The mattering not of the host hardware is made possible due to the ability of that host to open a window through direct or remote secure shell (SSH) connection to a real genuine Linux system somewhere, which is where you run your vim or your Linux daemon services, or whatever. We don’t need no stinkin windowing desktop GUI on our cloud instances. We manage all these various remote computers by executing command-line commands that run scripts.
This is the key, core, fundamental, 1st-principle, assumption, theory, tenant or whatever of my LPvg message: Linux is close to Unix and Unix got most things right, but Linux got to and standardized wide-spread Web deployments, then added systemd, so now even the non-Web-stuff is easy. Let me tell you about Linux daemons.
It’s not easy getting off the mainstream, which in this case is probably the Windows laptop you’re reading this on, or the one you have at home if you’re on mobile. It’s still the fruits of evil anti-competitive Original Equipment Manufacturing deals (OEM) by which Microsoft pressures hardware manufacturers to not put out a Linux version. A few companies like DELL have defined Microsoft over the years and paid the price. Microsoft will charge you more per unit license of Windows if they don’t like what you’re doing with Windows alternatives.
That’s reality. We’re all on Windows because Microsoft is good at strong-arming vendors and now is time to rise up in quiet unmeasurable rebellion. You are in the secret blog of Mike Levin, and only you are receiving this LPvg survive & thrive message. Everyone else is being corralled into VSCode.
If you’re the type who wants to wire-up your brain correctly on the first pass, then here’s the thought process you need to go through.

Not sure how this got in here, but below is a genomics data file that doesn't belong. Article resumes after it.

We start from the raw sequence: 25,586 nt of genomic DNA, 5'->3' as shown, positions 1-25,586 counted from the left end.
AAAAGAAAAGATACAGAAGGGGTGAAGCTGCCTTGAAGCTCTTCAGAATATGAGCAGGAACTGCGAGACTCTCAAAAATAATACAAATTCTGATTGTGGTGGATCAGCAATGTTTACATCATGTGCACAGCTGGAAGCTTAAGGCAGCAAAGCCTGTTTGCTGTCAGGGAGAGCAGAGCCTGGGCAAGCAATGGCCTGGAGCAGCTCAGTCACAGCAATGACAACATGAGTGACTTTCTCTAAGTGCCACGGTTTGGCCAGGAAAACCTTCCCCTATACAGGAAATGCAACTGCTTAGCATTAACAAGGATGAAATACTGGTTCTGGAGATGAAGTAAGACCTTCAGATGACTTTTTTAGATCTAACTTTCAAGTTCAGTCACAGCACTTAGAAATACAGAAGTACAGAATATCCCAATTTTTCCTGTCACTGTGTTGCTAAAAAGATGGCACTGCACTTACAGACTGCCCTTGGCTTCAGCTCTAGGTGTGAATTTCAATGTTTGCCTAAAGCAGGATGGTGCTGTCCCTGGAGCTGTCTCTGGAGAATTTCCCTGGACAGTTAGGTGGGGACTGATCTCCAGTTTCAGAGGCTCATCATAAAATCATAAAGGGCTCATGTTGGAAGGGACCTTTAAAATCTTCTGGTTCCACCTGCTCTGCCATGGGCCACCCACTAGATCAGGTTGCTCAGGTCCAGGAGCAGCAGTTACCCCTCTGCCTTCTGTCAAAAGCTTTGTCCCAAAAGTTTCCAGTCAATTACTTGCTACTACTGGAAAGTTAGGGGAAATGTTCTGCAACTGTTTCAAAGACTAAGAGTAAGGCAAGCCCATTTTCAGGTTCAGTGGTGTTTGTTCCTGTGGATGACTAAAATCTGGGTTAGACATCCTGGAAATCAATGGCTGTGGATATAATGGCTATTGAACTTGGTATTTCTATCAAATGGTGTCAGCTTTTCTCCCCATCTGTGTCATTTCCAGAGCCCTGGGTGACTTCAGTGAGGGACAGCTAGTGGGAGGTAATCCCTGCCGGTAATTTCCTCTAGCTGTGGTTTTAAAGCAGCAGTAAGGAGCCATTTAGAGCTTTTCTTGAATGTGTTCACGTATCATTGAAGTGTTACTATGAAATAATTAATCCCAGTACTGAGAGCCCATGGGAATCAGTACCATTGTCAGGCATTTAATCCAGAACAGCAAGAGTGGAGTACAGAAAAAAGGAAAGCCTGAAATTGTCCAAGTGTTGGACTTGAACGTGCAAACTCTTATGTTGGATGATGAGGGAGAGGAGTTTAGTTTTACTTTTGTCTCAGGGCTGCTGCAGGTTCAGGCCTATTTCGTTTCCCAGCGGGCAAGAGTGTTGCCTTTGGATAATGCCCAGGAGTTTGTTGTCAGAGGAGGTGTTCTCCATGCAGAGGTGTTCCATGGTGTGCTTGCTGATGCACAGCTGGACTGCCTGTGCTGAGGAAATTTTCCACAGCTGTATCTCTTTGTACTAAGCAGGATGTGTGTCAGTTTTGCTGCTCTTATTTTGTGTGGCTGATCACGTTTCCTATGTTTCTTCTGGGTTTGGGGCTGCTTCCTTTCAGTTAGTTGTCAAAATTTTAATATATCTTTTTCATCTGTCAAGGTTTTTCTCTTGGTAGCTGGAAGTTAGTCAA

Optimization is over-rated. The human experience involves many people walking many paths. Over time, best paths emerge but it’s never the whole picture. Use what’s become popular and is everywhere, but know the big picture so you don’t develop vulnerabilities and blind-spots.
The current reality is a Unix/C one, made so by the fact that the dynamic duo became a viral operating system first. There are many ways to say it, but Unix decoupled itself from hardware in a way LISP never did. There was always “LISP hardware” in the computer-graphics world, but Unix could be rigged to run on anything. Unix would have been even more viral were it not for its restrictive proprietary licence and legal entanglements for so many years. Enter Linux.
If Unix is the ivory tower, then Linux is the Wild West. Linux was born with a license that encouraged users to give back, and thus one of the key events in the rise of the free and open source software movement. This was reinforced by the GNU General Public License 2 that stipulated you had to give back if you use it for commercial gain. There’s a GPL 3 which loosens these restrictions, but Linux ain’t under it.
So eventually, Linux won. But not until Microsoft started including Ubuntu Linux with Windows under a subsystem called WSL. And even after that, it wasn’t until WSL Linux finally embraced systemd as available on default WSL instances of Ubuntu Linux. And even then, it wasn’t until Microsoft back-ported the systemd (and Linux graphics) capabilities that only existed under Windows 11 WSL, that a magic portal was opened.
Now a magic portal to the land of LPvg is open. Microsoft doesn’t particularly want you seeing that, so they will distract you enormously with VSCode. It will block you from ever really learning git from the command-line. It will block you from knowing how to connect to remote computers through SSH and to interact with them by transmitting files into location with git, editing files with vim, stopping and starting services with command-line, and generally have all the control over modern computers as modern computer literacy demands.
It is Microsoft’s job to stop you from having these realizations. It is my job to help you have these realizations.
I think I must use my tools more often and better to make my point.
Embed YouTube videos into more blog pages, and make another “Easter Egg” on this site, like my blog link, but to the videos. I can talk about each, one per post. Then I string them together with the categories feature. Hmmm. Nice.